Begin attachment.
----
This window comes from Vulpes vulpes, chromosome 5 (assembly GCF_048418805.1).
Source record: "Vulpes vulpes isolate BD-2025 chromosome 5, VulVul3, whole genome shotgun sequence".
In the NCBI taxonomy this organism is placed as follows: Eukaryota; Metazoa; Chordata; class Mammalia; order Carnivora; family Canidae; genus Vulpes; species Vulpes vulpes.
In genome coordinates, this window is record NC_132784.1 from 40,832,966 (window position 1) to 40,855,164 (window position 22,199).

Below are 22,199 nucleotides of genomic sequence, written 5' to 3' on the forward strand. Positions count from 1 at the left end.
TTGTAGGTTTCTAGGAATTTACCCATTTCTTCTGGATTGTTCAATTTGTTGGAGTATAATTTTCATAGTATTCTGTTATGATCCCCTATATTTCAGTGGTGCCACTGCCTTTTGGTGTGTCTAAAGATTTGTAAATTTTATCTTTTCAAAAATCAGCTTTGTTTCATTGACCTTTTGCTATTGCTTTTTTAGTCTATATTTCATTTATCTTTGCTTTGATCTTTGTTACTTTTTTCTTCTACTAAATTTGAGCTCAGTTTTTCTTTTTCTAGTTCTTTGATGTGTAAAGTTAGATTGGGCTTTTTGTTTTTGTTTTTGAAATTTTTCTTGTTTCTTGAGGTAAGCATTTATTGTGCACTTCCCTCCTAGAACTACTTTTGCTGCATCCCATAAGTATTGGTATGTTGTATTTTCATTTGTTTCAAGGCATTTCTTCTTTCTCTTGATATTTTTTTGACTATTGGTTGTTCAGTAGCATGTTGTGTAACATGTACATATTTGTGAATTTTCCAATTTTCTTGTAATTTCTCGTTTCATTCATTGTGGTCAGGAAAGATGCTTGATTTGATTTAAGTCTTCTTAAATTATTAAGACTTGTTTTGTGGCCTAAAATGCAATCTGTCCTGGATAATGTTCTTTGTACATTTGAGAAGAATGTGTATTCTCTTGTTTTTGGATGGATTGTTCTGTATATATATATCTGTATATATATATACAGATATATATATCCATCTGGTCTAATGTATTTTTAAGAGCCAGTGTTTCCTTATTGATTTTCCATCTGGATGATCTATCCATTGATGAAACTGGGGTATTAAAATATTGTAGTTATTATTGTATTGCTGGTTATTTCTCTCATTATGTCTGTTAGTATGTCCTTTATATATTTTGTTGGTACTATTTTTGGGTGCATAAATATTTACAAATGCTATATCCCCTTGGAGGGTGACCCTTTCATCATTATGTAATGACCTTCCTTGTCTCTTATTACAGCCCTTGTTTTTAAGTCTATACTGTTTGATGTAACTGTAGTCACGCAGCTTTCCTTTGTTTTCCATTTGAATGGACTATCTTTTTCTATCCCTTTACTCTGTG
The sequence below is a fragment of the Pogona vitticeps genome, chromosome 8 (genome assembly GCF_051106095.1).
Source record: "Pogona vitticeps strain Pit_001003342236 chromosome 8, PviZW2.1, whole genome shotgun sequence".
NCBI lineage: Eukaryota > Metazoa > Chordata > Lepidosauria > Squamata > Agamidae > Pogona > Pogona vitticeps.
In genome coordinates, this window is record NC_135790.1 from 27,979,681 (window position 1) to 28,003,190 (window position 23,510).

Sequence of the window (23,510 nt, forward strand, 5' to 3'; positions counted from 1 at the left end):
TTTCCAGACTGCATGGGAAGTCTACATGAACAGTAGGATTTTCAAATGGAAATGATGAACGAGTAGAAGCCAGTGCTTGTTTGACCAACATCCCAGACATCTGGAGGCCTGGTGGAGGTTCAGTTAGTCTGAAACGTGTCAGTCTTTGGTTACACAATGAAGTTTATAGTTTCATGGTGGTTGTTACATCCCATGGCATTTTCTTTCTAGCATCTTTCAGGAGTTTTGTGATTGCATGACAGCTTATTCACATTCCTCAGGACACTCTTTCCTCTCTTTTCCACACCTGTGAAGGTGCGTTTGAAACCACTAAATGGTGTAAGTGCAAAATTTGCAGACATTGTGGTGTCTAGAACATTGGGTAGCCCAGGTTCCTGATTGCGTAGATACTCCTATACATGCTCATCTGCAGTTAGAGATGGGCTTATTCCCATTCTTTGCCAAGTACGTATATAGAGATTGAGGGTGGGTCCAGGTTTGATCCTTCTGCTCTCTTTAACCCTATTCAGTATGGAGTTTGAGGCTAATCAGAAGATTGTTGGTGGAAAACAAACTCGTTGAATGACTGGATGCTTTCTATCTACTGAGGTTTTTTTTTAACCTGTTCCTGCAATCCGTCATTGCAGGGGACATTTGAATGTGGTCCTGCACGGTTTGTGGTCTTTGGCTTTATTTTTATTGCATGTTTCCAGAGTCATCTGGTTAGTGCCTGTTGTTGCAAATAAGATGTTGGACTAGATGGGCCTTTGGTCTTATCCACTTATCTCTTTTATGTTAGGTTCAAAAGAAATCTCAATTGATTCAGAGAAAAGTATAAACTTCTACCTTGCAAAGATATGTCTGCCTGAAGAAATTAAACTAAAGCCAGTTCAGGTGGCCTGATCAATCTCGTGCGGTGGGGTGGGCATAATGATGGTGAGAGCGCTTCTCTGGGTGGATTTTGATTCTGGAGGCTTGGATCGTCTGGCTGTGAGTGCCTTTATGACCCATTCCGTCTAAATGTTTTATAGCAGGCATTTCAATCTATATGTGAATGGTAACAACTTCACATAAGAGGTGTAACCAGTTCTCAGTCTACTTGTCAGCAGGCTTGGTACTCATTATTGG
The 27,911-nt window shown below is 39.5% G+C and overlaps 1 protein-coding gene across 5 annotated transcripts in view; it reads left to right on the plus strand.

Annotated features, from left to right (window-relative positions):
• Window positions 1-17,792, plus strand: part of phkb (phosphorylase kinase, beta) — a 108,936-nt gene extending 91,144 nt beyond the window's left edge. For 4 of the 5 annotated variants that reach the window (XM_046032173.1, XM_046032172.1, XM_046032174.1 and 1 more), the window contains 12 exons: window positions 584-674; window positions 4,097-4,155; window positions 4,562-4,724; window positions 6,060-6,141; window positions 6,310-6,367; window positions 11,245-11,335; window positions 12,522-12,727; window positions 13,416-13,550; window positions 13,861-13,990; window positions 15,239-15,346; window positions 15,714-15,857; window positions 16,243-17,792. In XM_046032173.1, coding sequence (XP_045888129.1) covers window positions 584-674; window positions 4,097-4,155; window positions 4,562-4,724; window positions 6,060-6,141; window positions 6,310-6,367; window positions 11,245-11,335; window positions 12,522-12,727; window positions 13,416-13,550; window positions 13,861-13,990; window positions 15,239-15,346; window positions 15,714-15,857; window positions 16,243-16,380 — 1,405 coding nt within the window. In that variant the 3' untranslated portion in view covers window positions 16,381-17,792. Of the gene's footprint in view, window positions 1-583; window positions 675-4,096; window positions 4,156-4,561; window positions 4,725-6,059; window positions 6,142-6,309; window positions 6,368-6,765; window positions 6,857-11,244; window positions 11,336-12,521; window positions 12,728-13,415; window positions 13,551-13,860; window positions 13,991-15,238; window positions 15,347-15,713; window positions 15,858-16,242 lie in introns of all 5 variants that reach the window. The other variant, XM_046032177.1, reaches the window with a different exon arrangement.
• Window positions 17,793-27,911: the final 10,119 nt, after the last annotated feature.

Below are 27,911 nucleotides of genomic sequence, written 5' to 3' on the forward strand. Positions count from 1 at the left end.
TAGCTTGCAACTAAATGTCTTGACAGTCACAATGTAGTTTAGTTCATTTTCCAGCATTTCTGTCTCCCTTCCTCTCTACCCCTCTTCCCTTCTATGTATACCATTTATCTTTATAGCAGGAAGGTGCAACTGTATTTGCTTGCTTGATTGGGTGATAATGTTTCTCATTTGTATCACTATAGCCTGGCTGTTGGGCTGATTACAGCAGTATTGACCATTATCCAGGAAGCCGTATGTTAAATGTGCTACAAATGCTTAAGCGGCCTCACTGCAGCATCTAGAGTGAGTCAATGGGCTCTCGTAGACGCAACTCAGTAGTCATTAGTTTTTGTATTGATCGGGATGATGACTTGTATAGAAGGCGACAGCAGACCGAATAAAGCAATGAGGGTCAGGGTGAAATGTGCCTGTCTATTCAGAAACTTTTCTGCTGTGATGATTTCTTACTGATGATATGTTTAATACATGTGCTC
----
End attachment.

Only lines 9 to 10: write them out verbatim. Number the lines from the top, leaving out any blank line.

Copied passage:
NCBI lineage: Eukaryota > Metazoa > Chordata > Lepidosauria > Squamata > Agamidae > Pogona > Pogona vitticeps.
In genome coordinates, this window is record NC_135790.1 from 27,979,681 (window position 1) to 28,003,190 (window position 23,510).